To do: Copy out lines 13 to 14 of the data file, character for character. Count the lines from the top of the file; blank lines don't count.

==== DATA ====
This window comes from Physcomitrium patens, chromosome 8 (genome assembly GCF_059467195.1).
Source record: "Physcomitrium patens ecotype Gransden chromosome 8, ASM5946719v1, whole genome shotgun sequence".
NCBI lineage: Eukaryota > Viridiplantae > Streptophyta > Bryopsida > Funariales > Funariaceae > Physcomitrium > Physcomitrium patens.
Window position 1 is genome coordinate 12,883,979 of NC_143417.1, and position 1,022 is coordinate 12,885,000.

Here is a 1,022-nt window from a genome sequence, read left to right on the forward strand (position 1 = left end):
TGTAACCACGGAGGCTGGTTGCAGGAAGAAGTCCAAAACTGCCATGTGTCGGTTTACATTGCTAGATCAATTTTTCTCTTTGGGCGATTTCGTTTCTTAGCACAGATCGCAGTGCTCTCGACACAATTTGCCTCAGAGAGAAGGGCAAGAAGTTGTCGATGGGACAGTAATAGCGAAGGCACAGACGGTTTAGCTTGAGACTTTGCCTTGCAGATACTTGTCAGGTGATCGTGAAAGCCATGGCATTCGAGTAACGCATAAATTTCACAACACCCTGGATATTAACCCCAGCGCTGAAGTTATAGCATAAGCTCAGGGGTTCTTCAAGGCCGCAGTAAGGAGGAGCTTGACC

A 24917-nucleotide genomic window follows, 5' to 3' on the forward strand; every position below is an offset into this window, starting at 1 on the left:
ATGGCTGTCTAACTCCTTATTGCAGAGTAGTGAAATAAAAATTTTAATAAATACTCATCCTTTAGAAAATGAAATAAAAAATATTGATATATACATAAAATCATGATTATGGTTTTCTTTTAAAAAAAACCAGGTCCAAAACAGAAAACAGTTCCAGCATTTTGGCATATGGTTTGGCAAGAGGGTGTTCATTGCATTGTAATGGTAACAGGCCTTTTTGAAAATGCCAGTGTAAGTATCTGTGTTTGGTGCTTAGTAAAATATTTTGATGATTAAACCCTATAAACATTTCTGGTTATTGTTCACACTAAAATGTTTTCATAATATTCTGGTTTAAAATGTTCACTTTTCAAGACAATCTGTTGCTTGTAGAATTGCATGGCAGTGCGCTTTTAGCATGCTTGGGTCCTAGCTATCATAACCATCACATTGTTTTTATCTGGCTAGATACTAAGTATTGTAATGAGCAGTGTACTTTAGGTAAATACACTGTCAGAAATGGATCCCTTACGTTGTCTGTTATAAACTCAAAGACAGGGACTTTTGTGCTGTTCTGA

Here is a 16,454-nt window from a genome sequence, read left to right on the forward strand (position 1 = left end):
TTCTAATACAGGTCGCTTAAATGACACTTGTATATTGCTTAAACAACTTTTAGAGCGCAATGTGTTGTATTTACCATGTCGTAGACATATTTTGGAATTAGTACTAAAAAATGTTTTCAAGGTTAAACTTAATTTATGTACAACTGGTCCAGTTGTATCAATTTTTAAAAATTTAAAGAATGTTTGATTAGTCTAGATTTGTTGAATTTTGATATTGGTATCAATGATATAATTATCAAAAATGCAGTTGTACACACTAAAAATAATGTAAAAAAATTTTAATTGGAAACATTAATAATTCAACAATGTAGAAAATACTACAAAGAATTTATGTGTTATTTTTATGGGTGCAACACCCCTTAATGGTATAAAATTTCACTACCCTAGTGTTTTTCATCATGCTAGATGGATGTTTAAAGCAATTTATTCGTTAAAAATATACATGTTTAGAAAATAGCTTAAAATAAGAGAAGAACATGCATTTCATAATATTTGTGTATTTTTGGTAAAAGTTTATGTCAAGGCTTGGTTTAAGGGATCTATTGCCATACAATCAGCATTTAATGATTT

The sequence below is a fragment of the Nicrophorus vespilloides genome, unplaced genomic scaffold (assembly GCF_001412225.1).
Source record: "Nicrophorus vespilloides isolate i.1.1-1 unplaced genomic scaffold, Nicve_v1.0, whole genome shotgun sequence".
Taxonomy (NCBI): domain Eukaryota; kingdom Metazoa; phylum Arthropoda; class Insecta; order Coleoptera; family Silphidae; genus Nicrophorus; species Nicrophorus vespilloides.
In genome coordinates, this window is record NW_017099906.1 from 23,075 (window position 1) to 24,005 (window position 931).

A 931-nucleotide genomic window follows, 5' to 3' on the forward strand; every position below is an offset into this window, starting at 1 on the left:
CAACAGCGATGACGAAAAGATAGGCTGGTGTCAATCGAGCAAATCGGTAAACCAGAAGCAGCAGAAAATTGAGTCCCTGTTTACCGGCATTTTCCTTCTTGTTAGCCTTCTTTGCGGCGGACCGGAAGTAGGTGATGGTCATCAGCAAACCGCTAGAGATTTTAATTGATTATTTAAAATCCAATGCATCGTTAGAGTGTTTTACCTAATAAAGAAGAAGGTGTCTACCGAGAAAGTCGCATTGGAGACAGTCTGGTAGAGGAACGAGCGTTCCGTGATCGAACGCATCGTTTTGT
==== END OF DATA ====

Taxonomy (NCBI): domain Eukaryota; kingdom Metazoa; phylum Arthropoda; class Insecta; order Coleoptera; family Silphidae; genus Nicrophorus; species Nicrophorus vespilloides.
In genome coordinates, this window is record NW_017099906.1 from 23,075 (window position 1) to 24,005 (window position 931).